The Matrix by Norman H. Pritchard (1939–1996) gathers a selection of the Concrete and Black Arts poet’s work from 1960 to 1970. The seventy-one poems collected here might be regarded, as Charles Bernstein has written, as “sound” poems, being tethered not only to the literature of the Black Arts Movement but also to jazz culture and urban life in New York. Drawing as much from the visual arts and concrete poetry as from sound-based experimentation and music, Pritchard utilized the simple tools of spacing and typography to create syncopations, vibrations, and musical rhythms. What emerges is nothing less than a self-contained system of mimetic codes that challenge modernist modes of perception and representation. Formally innovative and anticipating what Michael Riffaterre would come to call the semiotics of “ungrammaticalities,” the book is a syntactical and visual experience in repetition, stutters, and structure.
Born and based in New York City, Pritchard was trained in visual arts and art history at New York University and Columbia University. As a member of the Umbra group (1962–65)—a collective of young Black writers that included Steve Cannon, Thomas C. Dent, David Henderson, Calvin Hernton, and Lorenzo Thomas—he met with fellow members in Manhattan’s Lower East Side to read and discuss writing and politics. They channeled their sense of urgency in developing and promoting Black culture into the literary magazine Umbra. Following the group’s dissolution, Pritchard continued to be involved in New York’s art, music, and film worlds in the late 1960s. The Matrix was published by Doubleday in 1970, marking one of only a handful of books on concrete poetry to be published by a major American publishing house. His second and final book Eecchhooeess was released by New York University Press in 1971.
If Pritchard’s work testifies to the Black poetics of “broken witnessing,” it is also deeply philosophical and spiritual. “I feel that there’s only one reality, and that reality is God,” says Pritchard in an unpublished video from 1981. “Everything else is actual—or what I call ‘transreal.’ In other words, everything is transreal except God. Trans meaning through, across, within, into within.” In a 1969 letter to fellow Umbra member Ishmael Reed, Pritchard writes: “Transreal is a word which visited me in the fall of 1967 while making initial probes into a book which I call Origins: A Contribution to the Monophysiticy of Form. My ‘definition’ is: Transrealism = O.”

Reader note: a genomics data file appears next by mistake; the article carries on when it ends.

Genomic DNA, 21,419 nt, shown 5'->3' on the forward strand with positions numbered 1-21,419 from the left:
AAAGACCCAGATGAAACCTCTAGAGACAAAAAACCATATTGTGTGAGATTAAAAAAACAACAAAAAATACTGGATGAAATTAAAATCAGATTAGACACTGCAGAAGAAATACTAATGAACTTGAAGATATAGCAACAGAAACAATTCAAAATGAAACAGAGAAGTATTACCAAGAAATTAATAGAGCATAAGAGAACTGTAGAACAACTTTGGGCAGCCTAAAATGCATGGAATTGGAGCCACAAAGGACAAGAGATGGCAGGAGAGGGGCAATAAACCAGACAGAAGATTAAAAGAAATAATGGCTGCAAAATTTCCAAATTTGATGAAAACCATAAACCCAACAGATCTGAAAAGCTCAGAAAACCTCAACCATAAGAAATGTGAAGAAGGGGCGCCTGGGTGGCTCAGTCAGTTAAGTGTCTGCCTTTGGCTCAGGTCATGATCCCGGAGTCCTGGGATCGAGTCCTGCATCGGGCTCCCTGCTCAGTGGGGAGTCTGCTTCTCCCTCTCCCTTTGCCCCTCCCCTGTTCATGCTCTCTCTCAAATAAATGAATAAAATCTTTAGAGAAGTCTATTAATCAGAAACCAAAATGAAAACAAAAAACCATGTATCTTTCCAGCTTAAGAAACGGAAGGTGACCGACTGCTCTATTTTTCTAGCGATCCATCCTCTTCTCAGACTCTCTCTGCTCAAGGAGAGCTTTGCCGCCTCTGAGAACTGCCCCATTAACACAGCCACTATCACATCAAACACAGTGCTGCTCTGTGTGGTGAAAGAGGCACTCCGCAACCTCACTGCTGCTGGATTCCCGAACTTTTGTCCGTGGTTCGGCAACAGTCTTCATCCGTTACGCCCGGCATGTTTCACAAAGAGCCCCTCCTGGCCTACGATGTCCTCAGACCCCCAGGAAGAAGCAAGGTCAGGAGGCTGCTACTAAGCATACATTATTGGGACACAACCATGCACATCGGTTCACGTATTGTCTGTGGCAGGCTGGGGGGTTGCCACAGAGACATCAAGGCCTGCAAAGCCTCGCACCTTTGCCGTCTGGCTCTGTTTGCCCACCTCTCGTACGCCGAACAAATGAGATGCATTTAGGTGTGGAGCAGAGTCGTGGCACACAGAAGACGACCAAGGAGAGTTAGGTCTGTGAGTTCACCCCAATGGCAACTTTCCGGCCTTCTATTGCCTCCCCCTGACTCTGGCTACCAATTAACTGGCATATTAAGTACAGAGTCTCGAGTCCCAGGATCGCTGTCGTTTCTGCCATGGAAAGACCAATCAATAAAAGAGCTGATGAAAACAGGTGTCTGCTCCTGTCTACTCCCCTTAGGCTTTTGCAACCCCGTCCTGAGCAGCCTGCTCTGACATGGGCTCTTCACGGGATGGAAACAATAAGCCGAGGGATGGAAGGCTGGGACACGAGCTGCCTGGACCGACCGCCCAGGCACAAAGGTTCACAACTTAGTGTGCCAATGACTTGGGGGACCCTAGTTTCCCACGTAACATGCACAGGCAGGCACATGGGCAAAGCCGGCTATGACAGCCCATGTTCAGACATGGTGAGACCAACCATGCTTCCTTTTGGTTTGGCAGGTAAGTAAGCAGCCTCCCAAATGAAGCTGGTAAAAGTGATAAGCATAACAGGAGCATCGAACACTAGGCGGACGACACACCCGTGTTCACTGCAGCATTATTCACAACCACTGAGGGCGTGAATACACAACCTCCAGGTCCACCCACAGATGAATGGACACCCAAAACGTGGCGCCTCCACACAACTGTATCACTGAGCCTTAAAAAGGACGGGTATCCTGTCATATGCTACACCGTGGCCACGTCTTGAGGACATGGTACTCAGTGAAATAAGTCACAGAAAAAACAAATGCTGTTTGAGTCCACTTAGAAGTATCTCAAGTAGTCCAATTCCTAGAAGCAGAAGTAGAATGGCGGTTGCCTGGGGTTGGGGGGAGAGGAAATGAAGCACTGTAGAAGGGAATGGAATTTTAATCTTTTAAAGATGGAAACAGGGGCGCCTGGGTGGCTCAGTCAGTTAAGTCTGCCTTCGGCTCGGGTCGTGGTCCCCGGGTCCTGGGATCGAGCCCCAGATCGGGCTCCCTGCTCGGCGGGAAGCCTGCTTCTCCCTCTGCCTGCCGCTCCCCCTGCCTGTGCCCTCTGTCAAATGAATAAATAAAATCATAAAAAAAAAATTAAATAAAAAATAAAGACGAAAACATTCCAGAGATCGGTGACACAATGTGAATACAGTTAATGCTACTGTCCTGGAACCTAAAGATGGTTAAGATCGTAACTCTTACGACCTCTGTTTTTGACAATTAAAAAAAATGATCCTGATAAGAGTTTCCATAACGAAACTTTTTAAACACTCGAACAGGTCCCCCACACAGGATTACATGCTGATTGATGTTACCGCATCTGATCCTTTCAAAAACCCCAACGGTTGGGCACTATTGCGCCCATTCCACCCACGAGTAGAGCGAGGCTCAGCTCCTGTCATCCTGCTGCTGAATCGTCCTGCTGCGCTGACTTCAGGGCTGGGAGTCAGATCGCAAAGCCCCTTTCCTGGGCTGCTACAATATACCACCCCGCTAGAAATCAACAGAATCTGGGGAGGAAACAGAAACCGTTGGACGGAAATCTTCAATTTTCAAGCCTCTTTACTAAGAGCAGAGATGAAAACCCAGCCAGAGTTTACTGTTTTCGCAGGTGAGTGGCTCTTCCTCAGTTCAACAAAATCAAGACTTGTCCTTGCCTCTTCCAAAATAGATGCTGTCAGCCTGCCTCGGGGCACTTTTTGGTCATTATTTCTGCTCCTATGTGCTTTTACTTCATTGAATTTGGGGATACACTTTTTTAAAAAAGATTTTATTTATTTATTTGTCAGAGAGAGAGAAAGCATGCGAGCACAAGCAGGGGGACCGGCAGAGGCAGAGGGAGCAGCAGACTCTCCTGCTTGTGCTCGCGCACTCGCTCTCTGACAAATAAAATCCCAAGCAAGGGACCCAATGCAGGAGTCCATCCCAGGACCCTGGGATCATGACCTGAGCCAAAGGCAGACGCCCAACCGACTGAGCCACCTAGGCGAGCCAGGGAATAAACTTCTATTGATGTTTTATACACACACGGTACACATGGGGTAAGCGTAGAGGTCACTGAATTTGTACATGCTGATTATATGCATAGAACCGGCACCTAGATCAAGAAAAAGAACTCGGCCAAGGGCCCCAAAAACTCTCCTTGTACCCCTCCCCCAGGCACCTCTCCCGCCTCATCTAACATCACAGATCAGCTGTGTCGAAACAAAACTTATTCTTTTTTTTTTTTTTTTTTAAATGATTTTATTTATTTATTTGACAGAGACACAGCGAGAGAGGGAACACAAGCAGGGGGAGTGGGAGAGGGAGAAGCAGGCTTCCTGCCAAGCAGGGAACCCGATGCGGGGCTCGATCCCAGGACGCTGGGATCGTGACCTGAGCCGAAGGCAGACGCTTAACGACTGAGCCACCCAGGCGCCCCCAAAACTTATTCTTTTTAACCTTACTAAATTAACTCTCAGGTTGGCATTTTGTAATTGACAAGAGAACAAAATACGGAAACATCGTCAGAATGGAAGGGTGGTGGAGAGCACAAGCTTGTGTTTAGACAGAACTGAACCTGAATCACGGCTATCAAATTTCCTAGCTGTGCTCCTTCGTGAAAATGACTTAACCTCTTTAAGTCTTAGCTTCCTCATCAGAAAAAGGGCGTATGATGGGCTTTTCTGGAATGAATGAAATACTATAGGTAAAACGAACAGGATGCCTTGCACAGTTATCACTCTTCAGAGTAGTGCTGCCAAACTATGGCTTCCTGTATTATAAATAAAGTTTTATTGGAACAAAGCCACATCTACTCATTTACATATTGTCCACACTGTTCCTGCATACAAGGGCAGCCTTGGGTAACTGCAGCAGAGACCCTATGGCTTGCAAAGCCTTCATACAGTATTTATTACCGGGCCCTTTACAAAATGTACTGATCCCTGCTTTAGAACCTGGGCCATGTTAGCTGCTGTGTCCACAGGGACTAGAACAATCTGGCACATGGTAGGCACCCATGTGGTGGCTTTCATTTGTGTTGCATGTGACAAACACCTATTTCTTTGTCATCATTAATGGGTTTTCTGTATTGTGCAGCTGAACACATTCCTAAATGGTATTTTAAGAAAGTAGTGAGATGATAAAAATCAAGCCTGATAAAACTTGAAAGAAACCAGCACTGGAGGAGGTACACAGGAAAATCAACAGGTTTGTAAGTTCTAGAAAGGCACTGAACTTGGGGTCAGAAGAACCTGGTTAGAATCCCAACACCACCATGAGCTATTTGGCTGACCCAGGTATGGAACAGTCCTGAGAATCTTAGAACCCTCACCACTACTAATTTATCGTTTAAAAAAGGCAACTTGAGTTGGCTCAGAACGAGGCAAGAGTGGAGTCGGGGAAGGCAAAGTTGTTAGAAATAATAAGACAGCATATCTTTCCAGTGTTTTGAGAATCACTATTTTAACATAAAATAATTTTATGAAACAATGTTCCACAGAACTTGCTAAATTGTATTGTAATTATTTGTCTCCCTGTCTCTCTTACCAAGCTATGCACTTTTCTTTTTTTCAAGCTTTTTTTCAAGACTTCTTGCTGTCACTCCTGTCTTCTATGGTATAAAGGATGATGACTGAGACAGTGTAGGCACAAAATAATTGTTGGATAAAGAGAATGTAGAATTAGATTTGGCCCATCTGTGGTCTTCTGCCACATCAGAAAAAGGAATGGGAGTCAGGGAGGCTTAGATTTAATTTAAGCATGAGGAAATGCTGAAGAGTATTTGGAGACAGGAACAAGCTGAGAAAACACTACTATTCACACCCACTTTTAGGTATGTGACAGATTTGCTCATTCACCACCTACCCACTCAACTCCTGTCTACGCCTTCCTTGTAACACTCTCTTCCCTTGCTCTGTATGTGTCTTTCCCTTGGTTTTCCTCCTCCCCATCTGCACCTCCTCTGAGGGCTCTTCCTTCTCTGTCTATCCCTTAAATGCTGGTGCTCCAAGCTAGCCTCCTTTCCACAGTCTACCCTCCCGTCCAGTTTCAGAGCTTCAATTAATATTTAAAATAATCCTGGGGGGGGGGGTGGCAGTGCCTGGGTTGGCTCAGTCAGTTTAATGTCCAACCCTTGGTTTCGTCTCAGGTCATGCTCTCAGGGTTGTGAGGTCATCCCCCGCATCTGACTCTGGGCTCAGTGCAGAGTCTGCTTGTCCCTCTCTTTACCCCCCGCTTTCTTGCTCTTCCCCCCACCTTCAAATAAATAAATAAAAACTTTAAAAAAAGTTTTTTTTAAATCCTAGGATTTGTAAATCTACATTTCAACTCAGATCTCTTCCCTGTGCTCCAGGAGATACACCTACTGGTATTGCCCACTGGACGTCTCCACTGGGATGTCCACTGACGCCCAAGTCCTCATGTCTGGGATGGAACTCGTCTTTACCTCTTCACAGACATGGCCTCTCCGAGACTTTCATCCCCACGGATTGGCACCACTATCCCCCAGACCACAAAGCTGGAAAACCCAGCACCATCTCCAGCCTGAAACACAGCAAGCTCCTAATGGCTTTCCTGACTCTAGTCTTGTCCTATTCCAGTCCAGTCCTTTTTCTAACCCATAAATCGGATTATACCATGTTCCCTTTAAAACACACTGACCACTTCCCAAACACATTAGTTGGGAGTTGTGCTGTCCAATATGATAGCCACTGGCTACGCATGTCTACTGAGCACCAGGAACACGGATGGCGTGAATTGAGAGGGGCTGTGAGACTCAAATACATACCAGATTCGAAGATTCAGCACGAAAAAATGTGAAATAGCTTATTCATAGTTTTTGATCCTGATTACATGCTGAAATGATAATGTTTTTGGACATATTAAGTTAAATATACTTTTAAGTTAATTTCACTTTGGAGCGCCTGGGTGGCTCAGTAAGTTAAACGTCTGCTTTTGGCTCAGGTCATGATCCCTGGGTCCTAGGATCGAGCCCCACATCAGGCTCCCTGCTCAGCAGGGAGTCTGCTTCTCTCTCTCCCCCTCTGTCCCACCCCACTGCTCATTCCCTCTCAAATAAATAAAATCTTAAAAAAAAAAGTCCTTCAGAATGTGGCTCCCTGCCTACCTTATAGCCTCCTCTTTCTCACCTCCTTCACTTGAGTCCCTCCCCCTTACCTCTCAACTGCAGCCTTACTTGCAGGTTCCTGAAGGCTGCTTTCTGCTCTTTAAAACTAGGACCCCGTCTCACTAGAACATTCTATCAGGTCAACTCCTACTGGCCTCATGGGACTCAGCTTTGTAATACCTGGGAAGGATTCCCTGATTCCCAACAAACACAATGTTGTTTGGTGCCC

While leaving it open to interpretation, “transrealism” was a vector through which Pritchard organized a host of collaborations—in March 1972, for instance, the poet hosted an event in New York called “The End of Intelligent Writing: A Transreal Awakening,” which featured artists such as Vito Acconci, W. Bliem Kern, and Richard Kostelanetz. Describing Pritchard’s work in terms of “ironic materiality,” Reed has remarked: “At the limit, Pritchard’s self-undermining poems ask us whether poetry needs words at all.” Indeed, his is a poetics of both anti-transcendence and revelation.
Norman Henry Pritchard was born in New York City in 1939 and studied at New York University and Columbia University. His work has been published in two collections: The Matrix Poems: 1960–1970 (1970) and Eecchhooeess (1971). His poetry was featured in the journals Umbra and The East Village Other, performed on the jazz poetry compilation New Jazz Poets (1967), and anthologized in The New Black Poetry (1969) and In a Time of Revolution: Poems from Our Third World (1969). Pritchard taught poetry at the New School for Social Research and was a poet-in-residence at Friends Seminary. He died in eastern Pennsylvania on February 8, 1996.